J. Phys. Colloques
Volume 43, Numéro C6, Décembre 1982Structure et Propriétés des Joints Intergranulaires / Structure and Properties of Intergranular Boundaries
|Page(s)||C6-135 - C6-136|
J. Phys. Colloques 43 (1982) C6-135-C6-136
GRAI N-BOUNDARY DIFFUSIONN.L. Peterson
Materials Science Division, Argonne National Laboratory, Argonne, IL 60439, U.S.A.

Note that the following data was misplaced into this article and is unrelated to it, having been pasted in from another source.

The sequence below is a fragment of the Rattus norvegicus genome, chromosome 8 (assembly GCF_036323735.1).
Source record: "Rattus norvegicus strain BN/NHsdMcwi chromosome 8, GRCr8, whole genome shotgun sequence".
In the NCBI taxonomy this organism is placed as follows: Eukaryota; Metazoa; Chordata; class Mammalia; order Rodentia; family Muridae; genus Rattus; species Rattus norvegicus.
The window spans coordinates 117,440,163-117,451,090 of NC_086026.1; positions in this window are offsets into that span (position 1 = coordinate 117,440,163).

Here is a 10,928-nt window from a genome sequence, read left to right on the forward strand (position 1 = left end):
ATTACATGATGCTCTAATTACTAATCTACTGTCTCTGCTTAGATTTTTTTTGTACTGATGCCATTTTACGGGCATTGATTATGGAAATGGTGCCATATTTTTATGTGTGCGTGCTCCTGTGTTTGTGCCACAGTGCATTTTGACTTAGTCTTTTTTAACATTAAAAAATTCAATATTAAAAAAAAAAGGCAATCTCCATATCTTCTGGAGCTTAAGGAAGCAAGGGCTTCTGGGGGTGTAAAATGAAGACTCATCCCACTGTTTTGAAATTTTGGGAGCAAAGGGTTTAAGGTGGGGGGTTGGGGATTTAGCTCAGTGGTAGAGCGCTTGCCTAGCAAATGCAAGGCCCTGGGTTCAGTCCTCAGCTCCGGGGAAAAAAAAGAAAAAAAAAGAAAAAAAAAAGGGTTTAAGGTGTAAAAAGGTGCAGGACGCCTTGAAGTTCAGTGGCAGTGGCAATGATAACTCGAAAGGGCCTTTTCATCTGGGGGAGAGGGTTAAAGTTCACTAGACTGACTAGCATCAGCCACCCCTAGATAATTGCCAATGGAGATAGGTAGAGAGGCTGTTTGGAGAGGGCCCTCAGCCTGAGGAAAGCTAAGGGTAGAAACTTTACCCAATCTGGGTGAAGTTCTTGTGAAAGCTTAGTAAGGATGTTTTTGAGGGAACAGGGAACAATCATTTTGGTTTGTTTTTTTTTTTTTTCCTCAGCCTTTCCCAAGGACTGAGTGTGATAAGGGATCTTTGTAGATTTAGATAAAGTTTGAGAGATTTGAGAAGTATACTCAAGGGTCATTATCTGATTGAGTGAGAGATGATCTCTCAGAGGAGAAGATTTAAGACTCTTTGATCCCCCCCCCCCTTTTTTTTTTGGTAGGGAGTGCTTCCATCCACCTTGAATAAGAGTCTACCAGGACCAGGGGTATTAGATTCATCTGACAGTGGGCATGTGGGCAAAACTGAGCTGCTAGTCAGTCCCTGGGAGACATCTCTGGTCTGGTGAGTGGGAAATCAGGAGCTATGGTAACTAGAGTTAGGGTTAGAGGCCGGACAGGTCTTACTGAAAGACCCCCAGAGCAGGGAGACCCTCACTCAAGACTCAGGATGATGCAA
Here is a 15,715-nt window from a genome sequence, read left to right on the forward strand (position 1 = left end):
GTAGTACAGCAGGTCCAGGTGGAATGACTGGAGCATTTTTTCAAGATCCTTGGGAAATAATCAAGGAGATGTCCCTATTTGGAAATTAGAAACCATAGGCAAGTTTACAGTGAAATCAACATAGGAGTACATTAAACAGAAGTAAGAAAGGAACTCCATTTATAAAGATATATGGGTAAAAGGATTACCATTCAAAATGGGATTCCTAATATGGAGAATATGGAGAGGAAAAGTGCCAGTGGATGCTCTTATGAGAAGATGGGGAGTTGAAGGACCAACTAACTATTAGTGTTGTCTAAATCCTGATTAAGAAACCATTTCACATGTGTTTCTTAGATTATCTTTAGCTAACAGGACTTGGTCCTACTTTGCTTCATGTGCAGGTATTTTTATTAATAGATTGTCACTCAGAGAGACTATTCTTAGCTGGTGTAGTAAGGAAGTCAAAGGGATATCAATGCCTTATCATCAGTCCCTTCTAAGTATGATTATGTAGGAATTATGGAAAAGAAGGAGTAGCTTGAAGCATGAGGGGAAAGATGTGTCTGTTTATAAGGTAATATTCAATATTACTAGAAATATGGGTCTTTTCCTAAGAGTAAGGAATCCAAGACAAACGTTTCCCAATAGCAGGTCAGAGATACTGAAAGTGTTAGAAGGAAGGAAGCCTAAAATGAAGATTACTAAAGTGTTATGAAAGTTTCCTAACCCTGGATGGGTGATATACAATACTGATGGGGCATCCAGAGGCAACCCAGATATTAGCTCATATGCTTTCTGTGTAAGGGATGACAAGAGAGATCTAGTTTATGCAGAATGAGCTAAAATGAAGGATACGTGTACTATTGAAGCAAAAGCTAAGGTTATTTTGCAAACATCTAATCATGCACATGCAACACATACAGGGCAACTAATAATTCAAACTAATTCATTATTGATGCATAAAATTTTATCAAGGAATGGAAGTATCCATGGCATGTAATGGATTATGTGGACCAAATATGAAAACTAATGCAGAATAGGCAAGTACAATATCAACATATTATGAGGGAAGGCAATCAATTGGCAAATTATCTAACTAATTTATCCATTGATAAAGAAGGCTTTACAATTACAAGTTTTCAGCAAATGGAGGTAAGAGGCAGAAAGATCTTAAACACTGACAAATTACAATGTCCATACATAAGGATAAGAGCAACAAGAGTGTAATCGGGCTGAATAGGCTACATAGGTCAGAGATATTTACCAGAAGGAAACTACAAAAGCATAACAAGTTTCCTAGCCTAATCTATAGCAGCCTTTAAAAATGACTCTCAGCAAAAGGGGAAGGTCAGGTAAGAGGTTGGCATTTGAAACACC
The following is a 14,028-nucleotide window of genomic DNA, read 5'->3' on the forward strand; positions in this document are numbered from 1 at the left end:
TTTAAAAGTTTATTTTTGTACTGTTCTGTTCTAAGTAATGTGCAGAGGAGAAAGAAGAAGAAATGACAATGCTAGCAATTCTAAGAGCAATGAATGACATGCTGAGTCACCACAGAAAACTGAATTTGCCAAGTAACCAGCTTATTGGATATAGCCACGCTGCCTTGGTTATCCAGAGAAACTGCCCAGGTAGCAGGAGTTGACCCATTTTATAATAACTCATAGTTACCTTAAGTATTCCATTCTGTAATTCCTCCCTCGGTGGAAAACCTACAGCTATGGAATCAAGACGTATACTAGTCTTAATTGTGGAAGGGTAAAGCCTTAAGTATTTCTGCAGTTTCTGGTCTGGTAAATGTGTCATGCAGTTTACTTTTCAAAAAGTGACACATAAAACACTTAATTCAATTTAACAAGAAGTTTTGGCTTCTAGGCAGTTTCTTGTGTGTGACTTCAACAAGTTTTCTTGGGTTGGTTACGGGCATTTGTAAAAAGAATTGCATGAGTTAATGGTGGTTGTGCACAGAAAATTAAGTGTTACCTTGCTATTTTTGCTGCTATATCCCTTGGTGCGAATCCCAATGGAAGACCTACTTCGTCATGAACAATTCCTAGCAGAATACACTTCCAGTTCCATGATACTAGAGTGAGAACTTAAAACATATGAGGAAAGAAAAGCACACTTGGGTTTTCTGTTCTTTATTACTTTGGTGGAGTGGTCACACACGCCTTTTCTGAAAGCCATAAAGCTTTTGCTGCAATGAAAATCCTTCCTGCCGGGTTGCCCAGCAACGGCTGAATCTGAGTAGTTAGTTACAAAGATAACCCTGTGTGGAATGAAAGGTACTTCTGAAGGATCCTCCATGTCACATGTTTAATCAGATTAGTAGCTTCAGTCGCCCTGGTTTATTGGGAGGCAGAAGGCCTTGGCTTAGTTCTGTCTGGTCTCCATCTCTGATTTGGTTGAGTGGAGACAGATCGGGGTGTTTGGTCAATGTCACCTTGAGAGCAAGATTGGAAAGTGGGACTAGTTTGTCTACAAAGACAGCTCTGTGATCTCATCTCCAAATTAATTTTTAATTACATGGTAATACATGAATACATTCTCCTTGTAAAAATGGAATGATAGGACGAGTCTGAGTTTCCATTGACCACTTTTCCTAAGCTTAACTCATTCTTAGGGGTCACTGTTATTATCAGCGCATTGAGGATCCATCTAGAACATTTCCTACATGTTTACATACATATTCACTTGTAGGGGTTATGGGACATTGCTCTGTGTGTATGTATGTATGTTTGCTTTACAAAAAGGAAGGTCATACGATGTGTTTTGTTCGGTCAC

The more useful experimental techniques for determining grain-boundary diffusion are briefly described followed by a presentation of results that shed light on the models and mechanisms of grain-boundary and dislocation diffusion. Studies of the following grain-boundary diffusion phenomena will be considered ; anisotropy in grain-boundary diffusion, effect of orientation relationship on grain-boundary diffusion, effect of boundary type and dislocation dissociation, lattice structure, correlation and isotope effects, and effect of pressure on grain-boundary diffusion. A "pipe" mechanism of diffusion based on the well-established dislocation model seems most appropriate for small-angle boundaries. Open channels, which have atomic configurations somewhat like dislocation cores, probably play a major role in large-angle grain-boundary diffusion. Dissociated dislocations and stacking faults are not efficient paths for grain-boundary diffusion. Twist boundaries (screw dislocations) are less effective diffusion paths than tilt boundaries (edge dislocations). The isotope effect and pressure experiments and the computer modeling are consistent with a vacancy mechanism of diffusion by a rather well localized vacancy. The atomic migration is a three-dimensional process with jumps away from and back towards the dislocation as well as jumps along the dislocation core. Both direct observations and kinetic experiments suggest that the effective width of a boundary for grain-boundary diffusion is about two atomic planes. These results are discussed in detail in References 1 and 2.